Frederique van der Wal

Photo: Willem Walderveen


One of the most iconic top models of the 80s and the 90s, Frederique van der Wal became a floral designer in 2008 when she founded ‘Frederique’s Choice’. At the head of an international company, Mrs. Van Der Wal runs the first branded floral business in the world with a huge focus on sustainability. 

By Victoria Adelaide | OCT 23. 2017

Victoria Adelaide: Mrs. Van Der Wal, what gave you the idea to start a flower business and how did you set it up?

Frederique van der Wal: Holland is the epicenter of flowers, so growing up, they were always very much part of my life. My mum always had flowers, and wherever you look, you see them. They became an inspiration in my life, especially when I left Holland for the US. My career in fashion took off and as a recognition for my career, they did me the honor of naming a flower after me, a lily, and I had the opportunity to choose the variety I wanted. At the time, I already knew a lot about flowers, but when I went to the greenhouse, I found out that it takes 10 years to create a lily and 10 to 15 years to create a new tulip. At the time, I was talking to the Discovery Channel, and I pitched the idea of a documentary about the journey flowers take. When I did the documentary, I realized that there were no brands for flowers. So, the thought of using my fashion background, all the branding expertise I had, and my Dutch roots and love for flowers and nature made me take the step of creating ‘Frederique’s Choice’. There is of course a commercial element in what I’m trying to do, but at the same time, for me, it’s very much about connecting people with nature.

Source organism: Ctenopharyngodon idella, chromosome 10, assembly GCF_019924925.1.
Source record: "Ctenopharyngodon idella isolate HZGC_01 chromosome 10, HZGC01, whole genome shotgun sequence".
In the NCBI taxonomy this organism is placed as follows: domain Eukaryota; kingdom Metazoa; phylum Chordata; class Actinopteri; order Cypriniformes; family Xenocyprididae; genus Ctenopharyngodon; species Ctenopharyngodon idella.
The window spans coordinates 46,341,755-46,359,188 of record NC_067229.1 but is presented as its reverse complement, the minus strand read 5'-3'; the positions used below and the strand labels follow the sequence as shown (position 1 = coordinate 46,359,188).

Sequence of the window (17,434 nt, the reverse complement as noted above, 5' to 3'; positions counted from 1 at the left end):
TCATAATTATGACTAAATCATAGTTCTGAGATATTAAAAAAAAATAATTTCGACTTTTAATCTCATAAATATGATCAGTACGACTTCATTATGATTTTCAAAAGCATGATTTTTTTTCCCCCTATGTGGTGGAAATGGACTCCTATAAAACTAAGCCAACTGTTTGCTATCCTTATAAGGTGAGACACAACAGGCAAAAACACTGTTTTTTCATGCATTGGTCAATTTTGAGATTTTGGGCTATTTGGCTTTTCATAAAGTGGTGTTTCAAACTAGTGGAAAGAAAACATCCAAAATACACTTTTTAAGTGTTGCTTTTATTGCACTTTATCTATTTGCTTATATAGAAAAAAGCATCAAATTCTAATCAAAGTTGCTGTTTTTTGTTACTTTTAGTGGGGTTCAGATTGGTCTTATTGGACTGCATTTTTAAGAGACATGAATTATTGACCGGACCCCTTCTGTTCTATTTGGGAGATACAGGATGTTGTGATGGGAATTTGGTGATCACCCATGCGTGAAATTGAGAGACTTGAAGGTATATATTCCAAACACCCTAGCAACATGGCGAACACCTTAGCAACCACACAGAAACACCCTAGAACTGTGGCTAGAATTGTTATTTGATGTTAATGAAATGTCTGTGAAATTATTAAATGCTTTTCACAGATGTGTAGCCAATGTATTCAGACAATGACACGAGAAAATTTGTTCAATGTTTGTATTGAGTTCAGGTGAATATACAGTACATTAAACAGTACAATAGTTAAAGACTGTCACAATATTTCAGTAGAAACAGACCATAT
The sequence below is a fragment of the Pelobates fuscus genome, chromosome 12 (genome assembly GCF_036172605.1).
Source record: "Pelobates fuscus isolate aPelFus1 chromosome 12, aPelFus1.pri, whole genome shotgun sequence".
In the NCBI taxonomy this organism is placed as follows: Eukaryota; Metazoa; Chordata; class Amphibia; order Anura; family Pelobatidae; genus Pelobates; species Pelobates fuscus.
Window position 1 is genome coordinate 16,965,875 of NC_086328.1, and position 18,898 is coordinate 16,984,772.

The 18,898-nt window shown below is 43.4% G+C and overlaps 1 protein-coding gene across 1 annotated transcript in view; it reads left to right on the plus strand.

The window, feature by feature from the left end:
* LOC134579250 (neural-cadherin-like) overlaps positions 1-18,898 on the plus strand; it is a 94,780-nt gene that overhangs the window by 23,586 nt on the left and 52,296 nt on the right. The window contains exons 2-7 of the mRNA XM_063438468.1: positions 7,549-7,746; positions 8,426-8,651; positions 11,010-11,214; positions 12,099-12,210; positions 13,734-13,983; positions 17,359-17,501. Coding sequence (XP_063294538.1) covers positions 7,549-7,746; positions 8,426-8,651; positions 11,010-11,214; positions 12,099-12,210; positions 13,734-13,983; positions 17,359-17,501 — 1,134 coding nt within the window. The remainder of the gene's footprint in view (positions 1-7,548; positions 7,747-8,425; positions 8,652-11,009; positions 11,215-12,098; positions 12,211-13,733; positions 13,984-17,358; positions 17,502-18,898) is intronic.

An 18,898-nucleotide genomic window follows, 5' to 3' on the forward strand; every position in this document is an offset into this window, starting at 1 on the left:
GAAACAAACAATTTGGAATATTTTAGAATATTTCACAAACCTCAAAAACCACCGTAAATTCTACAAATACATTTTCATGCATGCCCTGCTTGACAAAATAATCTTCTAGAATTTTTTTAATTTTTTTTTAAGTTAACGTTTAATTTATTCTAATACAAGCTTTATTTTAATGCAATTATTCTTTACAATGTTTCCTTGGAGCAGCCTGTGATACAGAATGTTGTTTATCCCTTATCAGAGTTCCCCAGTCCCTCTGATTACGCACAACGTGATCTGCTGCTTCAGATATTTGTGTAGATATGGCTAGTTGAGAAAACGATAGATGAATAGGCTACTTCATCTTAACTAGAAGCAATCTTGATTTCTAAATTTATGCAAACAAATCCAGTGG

VA: You obviously have a business mindset; what is your vision of being an entrepreneur?

FVDW: I think entrepreneurship is really about a passion. You have an idea, something that moves you, but when you dare to step in the unknown (and entrepreneurship is all about that), you feel alive and energized, even with all the ups and downs that will happen when you dare to take a different route. Things change, and it’s all about believing in what you’re doing and the authenticity of your project. Entrepreneurship is really daring to take a step out of the box and sometimes believing in something that we didn’t think we’d dare to step into. Sometimes people only highlight the good things, so you think they were an overnight success, and we all know that no one really is an overnight success.

VA: You deliver all over Europe and also in the US.